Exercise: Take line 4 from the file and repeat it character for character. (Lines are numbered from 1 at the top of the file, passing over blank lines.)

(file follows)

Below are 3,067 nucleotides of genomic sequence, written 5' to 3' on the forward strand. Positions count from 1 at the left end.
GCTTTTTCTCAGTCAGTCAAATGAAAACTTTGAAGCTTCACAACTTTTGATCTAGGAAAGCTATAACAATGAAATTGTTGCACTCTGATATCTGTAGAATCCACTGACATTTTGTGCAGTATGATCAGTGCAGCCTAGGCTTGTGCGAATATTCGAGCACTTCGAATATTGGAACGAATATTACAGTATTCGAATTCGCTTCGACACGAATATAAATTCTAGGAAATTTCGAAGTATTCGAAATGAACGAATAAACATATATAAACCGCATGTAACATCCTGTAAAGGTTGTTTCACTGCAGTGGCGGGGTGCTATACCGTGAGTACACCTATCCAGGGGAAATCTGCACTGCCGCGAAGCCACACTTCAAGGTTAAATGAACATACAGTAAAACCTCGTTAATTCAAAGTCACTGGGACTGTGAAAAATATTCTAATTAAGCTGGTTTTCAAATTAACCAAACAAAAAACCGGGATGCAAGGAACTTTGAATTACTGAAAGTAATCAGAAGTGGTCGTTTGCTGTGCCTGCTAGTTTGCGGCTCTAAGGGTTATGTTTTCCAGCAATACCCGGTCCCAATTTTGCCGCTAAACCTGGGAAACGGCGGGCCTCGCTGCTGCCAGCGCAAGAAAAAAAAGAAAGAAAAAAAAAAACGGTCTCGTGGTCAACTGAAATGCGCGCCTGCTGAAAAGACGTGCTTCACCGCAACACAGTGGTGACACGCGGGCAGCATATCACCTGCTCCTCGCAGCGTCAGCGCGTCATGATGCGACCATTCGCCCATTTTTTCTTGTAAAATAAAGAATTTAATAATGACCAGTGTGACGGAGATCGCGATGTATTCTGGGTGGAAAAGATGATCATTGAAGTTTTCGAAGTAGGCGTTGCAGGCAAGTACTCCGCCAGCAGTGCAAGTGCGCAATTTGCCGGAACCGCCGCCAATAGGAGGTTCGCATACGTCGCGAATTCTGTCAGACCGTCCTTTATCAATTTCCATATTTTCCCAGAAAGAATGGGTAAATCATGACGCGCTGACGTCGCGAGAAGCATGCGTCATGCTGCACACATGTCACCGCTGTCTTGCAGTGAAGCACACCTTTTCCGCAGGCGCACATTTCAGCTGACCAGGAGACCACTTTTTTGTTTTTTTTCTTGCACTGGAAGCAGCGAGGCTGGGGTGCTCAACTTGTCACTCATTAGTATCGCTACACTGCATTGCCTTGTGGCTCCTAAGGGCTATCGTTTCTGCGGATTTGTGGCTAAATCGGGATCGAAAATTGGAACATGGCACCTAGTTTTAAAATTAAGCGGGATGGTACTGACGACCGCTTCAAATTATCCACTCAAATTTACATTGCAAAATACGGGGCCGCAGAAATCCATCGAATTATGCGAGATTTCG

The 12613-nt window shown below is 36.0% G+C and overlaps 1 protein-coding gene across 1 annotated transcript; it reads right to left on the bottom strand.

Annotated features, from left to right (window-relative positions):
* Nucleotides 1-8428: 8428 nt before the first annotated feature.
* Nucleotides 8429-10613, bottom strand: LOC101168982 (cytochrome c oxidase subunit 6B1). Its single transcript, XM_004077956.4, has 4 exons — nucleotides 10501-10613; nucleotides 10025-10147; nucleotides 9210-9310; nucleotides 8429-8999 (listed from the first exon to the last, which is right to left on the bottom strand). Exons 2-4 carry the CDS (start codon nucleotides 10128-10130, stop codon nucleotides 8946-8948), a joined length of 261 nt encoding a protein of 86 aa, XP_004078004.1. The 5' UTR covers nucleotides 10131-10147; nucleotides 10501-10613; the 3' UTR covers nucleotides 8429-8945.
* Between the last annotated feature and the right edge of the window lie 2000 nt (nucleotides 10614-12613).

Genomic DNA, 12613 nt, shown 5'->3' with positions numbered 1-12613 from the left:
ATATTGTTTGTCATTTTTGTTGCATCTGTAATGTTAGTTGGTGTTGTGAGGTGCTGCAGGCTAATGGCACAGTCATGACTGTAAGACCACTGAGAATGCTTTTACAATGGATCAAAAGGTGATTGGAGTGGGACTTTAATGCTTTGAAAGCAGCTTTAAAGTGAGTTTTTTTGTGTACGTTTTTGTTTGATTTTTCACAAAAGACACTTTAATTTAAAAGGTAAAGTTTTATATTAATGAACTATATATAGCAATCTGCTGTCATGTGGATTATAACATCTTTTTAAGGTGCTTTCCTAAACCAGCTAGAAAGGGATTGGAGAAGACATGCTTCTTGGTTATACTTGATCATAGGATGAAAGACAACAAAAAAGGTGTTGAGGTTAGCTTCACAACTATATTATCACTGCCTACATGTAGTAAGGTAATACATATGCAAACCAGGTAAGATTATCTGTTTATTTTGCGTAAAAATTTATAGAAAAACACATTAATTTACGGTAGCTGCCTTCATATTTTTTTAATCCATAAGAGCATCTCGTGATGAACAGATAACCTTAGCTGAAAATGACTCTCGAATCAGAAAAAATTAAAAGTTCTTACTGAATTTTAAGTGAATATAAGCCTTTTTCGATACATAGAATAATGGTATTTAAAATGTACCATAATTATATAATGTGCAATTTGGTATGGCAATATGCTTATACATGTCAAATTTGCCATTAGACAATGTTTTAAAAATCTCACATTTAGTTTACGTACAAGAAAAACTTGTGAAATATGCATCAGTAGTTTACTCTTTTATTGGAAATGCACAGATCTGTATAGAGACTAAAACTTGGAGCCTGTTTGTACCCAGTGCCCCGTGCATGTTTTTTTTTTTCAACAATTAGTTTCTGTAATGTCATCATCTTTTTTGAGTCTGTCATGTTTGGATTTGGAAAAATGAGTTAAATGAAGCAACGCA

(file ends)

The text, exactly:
Annotated features, from left to right (window-relative positions):